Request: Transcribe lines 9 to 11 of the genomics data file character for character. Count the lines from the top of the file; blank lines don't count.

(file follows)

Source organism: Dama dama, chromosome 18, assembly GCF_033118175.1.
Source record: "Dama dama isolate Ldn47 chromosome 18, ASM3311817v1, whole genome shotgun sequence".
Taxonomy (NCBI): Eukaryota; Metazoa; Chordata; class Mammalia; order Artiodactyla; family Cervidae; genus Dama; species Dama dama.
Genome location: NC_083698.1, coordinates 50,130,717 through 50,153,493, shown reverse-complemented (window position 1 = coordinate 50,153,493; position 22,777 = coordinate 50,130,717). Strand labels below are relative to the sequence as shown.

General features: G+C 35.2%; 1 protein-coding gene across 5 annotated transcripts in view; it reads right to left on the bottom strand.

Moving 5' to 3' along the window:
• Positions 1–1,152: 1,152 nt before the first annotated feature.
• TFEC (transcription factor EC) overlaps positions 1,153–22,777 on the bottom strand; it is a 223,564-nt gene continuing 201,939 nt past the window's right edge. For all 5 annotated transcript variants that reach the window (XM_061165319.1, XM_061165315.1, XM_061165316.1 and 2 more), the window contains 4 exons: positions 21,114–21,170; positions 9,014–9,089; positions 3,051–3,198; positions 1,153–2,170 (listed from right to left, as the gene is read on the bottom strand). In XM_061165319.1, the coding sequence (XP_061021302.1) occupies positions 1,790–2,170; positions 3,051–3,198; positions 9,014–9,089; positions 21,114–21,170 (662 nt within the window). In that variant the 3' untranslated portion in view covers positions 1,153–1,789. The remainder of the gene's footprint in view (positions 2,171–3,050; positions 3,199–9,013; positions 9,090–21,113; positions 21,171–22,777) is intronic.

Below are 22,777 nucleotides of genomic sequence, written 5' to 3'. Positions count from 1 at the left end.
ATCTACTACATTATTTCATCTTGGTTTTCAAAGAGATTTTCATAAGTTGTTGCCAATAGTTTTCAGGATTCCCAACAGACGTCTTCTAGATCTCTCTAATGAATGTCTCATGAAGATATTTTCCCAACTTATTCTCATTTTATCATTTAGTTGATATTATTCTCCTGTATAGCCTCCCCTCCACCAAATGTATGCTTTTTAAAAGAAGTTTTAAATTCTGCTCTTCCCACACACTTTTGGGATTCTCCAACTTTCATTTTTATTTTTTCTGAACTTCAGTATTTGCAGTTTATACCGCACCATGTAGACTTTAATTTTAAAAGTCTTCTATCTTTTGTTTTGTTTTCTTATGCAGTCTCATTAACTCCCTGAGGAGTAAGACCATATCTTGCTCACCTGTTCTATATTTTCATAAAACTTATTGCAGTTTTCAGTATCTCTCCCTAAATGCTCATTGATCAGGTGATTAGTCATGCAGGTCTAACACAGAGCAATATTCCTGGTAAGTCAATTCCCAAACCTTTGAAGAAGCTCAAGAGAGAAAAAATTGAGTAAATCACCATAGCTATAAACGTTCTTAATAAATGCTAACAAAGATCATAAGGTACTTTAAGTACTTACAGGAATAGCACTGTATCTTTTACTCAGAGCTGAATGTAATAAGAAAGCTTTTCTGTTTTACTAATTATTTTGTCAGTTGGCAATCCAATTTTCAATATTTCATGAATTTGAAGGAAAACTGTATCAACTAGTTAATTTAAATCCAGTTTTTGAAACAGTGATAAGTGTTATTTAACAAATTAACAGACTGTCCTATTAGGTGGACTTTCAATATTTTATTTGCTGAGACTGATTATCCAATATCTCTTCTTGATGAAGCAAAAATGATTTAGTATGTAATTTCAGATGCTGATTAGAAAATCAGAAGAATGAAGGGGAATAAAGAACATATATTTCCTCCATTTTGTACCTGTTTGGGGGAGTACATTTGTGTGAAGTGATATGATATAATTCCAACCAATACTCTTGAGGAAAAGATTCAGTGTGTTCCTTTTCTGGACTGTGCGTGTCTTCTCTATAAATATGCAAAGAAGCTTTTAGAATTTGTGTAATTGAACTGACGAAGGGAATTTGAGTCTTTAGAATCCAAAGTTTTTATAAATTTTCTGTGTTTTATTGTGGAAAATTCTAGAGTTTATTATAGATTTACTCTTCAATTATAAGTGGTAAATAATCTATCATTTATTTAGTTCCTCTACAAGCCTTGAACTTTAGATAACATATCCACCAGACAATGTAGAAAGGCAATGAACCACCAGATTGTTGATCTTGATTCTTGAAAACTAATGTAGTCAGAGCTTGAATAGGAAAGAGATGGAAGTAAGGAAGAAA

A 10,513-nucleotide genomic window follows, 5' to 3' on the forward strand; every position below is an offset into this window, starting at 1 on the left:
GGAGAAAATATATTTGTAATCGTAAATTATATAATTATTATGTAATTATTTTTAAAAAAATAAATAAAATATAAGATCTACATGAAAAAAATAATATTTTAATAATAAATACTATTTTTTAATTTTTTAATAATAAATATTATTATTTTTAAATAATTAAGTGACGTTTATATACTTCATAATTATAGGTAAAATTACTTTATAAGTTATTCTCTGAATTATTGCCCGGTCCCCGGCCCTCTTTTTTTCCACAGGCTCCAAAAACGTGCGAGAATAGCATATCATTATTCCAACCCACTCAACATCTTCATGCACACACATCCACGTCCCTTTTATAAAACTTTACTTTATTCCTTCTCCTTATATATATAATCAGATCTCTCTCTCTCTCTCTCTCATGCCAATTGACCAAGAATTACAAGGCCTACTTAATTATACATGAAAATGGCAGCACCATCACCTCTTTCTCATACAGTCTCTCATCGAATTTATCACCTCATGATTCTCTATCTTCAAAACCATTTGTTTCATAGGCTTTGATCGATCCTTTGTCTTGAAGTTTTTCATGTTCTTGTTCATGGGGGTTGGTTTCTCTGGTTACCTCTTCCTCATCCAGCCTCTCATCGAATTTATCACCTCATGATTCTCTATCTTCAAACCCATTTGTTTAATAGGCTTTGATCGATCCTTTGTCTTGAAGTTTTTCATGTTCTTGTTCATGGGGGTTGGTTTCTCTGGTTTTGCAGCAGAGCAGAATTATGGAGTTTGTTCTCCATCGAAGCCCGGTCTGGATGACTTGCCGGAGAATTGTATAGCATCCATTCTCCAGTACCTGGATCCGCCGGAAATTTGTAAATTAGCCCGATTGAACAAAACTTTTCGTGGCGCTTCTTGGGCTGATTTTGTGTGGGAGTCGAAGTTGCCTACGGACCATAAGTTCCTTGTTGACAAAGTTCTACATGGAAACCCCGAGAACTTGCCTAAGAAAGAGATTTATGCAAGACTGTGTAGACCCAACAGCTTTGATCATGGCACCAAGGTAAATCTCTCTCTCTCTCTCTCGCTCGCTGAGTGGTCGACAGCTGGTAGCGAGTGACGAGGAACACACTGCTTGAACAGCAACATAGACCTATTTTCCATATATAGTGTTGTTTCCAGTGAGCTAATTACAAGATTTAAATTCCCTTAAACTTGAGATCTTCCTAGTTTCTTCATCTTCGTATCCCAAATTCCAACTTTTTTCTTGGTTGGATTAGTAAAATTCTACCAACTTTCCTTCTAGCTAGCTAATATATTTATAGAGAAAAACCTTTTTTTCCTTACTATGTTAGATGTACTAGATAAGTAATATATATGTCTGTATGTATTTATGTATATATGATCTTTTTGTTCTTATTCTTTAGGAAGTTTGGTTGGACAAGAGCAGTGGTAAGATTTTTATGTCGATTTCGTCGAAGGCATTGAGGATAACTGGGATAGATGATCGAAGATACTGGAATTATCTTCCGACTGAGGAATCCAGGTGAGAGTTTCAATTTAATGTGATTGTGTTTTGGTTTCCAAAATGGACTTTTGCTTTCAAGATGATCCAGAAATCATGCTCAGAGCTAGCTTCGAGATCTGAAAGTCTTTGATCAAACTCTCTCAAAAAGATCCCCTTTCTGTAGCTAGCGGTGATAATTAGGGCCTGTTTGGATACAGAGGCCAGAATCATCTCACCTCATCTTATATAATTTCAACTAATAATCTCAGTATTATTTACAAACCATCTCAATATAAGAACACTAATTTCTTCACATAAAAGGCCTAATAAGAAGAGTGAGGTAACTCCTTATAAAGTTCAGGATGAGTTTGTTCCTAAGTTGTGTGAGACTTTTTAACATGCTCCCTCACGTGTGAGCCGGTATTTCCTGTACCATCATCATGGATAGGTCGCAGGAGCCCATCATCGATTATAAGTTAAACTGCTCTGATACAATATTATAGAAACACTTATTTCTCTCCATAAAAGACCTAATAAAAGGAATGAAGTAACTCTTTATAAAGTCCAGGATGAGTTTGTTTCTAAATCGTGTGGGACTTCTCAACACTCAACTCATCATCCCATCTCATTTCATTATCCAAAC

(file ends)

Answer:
Below are 22,777 nucleotides of genomic sequence, written 5' to 3'. Positions count from 1 at the left end.
ATCTACTACATTATTTCATCTTGGTTTTCAAAGAGATTTTCATAAGTTGTTGCCAATAGTTTTCAGGATTCCCAACAGACGTCTTCTAGATCTCTCTAATGAATGTCTCATGAAGATATTTTCCCAACTTATTCTCATTTTATCATTTAGTTGATATTATTCTCCTGTATAGCCTCCCCTCCACCAAATGTATGCTTTTTAAAAGAAGTTTTAAATTCTGCTCTTCCCACACACTTTTGGGATTCTCCAACTTTCATTTTTATTTTTTCTGAACTTCAGTATTTGCAGTTTATACCGCACCATGTAGACTTTAATTTTAAAAGTCTTCTATCTTTTGTTTTGTTTTCTTATGCAGTCTCATTAACTCCCTGAGGAGTAAGACCATATCTTGCTCACCTGTTCTATATTTTCATAAAACTTATTGCAGTTTTCAGTATCTCTCCCTAAATGCTCATTGATCAGGTGATTAGTCATGCAGGTCTAACACAGAGCAATATTCCTGGTAAGTCAATTCCCAAACCTTTGAAGAAGCTCAAGAGAGAAAAAATTGAGTAAATCACCATAGCTATAAACGTTCTTAATAAATGCTAACAAAGATCATAAGGTACTTTAAGTACTTACAGGAATAGCACTGTATCTTTTACTCAGAGCTGAATGTAATAAGAAAGCTTTTCTGTTTTACTAATTATTTTGTCAGTTGGCAATCCAATTTTCAATATTTCATGAATTTGAAGGAAAACTGTATCAACTAGTTAATTTAAATCCAGTTTTTGAAACAGTGATAAGTGTTATTTAACAAATTAACAGACTGTCCTATTAGGTGGACTTTCAATATTTTATTTGCTGAGACTGATTATCCAATATCTCTTCTTGATGAAGCAAAAATGATTTAGTATGTAATTTCAGATGCTGATTAGAAAATCAGAAGAATGAAGGGGAATAAAGAACATATATTTCCTCCATTTTGTACCTGTTTGGGGGAGTACATTTGTGTGAAGTGATATGATATAATTCCAACCAATACTCTTGAGGAAAAGATTCAGTGTGTTCCTTTTCTGGACTGTGCGTGTCTTCTCTATAAATATGCAAAGAAGCTTTTAGAATTTGTGTAATTGAACTGACGAAGGGAATTTGAGTCTTTAGAATCCAAAGTTTTTATAAATTTTCTGTGTTTTATTGTGGAAAATTCTAGAGTTTATTATAGATTTACTCTTCAATTATAAGTGGTAAATAATCTATCATTTATTTAGTTCCTCTACAAGCCTTGAACTTTAGATAACATATCCACCAGACAATGTAGAAAGGCAATGAACCACCAGATTGTTGATCTTGATTCTTGAAAACTAATGTAGTCAGAGCTTGAATAGGAAAGAGATGGAAGTAAGGAAGAAA

A 10,513-nucleotide genomic window follows, 5' to 3' on the forward strand; every position below is an offset into this window, starting at 1 on the left: